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Once regarded as an essentially American and British experience, Pop art is now being recast as a global phenomenon. The current show (until 3 March) at London’s Saatchi Gallery ‘Post Pop: East meets West’ looks at its legacy in China and Russia, and Tate Modern’s forthcoming blockbuster ‘The World goes Pop’ will feature work from Eastern Europe, Latin America, Asia and the Middle East. Nonetheless, an impressive new study The Long March of Pop: Art, Music and Design 1930-1995 by Thomas Crow shows there is still more to be discovered and said about Pop’s distinctly American roots.
Crow, a professor of modern art at New York University, has produced not just a new art history of 1960s Pop art, but also a rich social history of the movement. Although primarily for an academic audience, it is essential reading for anyone, albeit with some prior knowledge, interested in a movement much raked over, but still rewarding further inspection. Crow focuses on ‘a phalanx of artists’: Robert Indiana, Roy Lichtenstein, James Rosenquist and Andy Warhol, who are deemed emblematic of Pop’s radical refiguring of the everyday. Yet, the book reads like a who’s who of the 1960s; Pop artists Ed Ruscha and Claes Oldenburg, maverick graphic designer Milton Glasser and counter culture icons such as actor Dennis Hopper and Che Guevara along with Brits such as David Hockney during his sybaritic Los Angeles days. Women and non-Caucasians are thin on the ground – more a reflection of the times than the author.
Rather than seeing its origins in the post-war consumer boom, as is usually the case, Crow presents a genealogy of Pop that starts with the folk art and music revivals of the 1930s and ’40s, the latter exemplified by folk singer Woody Guthrie. For Crow, Pop art is intimately bound up with popular music and its inclusive sentiment, and both are seen as seismographs of deeper social changes, as is the graphic design of the period, which extended the Pop aesthetic beyond the realm of fine art. For example, he draws parallels between Bob Dylan’s shift from an acoustic to the electric guitar in 1965, which infuriated folk purists, and Pop’s far-reaching embrace of mass culture that so appalled the art world old guard.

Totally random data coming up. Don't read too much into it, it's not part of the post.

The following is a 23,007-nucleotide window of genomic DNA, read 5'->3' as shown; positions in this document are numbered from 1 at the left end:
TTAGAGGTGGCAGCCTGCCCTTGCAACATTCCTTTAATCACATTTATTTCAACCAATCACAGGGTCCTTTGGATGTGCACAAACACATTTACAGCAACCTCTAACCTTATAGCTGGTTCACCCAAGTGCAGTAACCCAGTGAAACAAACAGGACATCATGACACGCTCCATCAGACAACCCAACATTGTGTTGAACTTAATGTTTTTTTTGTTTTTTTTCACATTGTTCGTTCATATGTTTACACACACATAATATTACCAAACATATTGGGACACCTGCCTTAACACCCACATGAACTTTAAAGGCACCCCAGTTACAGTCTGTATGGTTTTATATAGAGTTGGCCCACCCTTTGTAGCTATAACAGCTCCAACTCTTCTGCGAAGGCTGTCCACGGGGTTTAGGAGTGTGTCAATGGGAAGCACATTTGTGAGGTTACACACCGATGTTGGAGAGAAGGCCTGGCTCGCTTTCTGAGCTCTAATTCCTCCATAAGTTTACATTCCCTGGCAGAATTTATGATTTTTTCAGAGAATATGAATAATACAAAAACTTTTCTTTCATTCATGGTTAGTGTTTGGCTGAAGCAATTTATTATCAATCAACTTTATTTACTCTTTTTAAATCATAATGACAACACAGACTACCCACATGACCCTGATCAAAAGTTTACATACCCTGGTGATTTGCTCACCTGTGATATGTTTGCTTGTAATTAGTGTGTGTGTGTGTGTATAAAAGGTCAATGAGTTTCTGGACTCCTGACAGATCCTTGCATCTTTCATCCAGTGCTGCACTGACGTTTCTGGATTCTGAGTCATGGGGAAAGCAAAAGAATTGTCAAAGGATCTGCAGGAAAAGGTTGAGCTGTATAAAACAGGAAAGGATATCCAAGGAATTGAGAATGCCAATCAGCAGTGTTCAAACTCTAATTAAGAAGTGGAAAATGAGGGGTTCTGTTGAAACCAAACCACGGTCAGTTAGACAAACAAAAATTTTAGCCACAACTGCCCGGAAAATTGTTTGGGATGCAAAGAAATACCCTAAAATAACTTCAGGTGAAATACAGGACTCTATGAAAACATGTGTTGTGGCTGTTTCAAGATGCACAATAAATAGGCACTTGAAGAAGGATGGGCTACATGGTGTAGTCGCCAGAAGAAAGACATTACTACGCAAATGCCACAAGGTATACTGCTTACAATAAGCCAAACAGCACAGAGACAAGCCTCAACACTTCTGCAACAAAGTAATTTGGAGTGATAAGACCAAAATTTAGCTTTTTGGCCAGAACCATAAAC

But Crow is no flag-waver. He acknowledges American Pop’s indebtedness to British developments of the 1950s; the notion that mass culture is valid material for fine art, and the impact of the Beatles during the 1960s. Nonetheless, it is America’s indigenous vernacular culture, both the artisanal and mass-produced, and its appreciation, that are the fountainhead of the country’s Pop art. Take the case of the proto-Pop artists of the 1940s and 50s such as the relatively unknown Harry Smith, an erudite painter and animator who sought to find a visual analogue to bebop jazz in his idiosyncratic abstract art, or the more famous Jasper Johns, who incorporated folkloric artefacts in his work of the 1950s.
Crow details how American Pop artists recorded, mimicked and distilled the vernacular, sometimes as fodder for complex allegories, as in Robert Rauschenberg’s mixed media ‘combine works’ or occasionally for direct social comment. Robert Indiana’s anger at the violence directed against the Black Civil Rights movement crystallized in ‘The Confederacy’ series of paintings from 1965, based on denuded decals and signage.
Crow also discusses how the marginal and local inflected Pop by providing alternative aesthetic standards and iconography. In California, Pop artist Billy Al Bengston’s sleek paintings drew on the imagery and techniques of the surfer and hot-rod sub-cultures with their skilled customizers and pride in workmanship. Indeed, Crow contends that: ‘The best Pop regularly finds its themes and subjects in minority enclaves of everyday cultural expression...’.
Pop seemed to have faded quickly, superseded by more austere and elitist movements such as Conceptual art. Yet for Crow, Pop’s achievements and sensibility endured and re-surfaced in American Punk rock of the late 1970s, with its anarchic visual culture grounded in the everyday. This is seen in Raymond Pettibon’s comic-like graphics, and during the 1980s and 90s in Jeff Koons’ kitschy sculptures and the controversial art of media-savvy Damien Hirst.
The Long Marchis extremely well illustrated, and not just with Pop art, but also with the grist for its mill: Americana, naïve art, advertisements, film stills, LP covers, comic strips, magazines, documentary and press photographs, which in themselves present a fascinating record of an extraordinary period.
The Long March of Pop: Art, Music And Design 1930–1995 by Thomas Crow is published by Yale University Press, 2014. 412 pp. 160 colour and 40 mono illus. ISBN 978-0-300-20397-4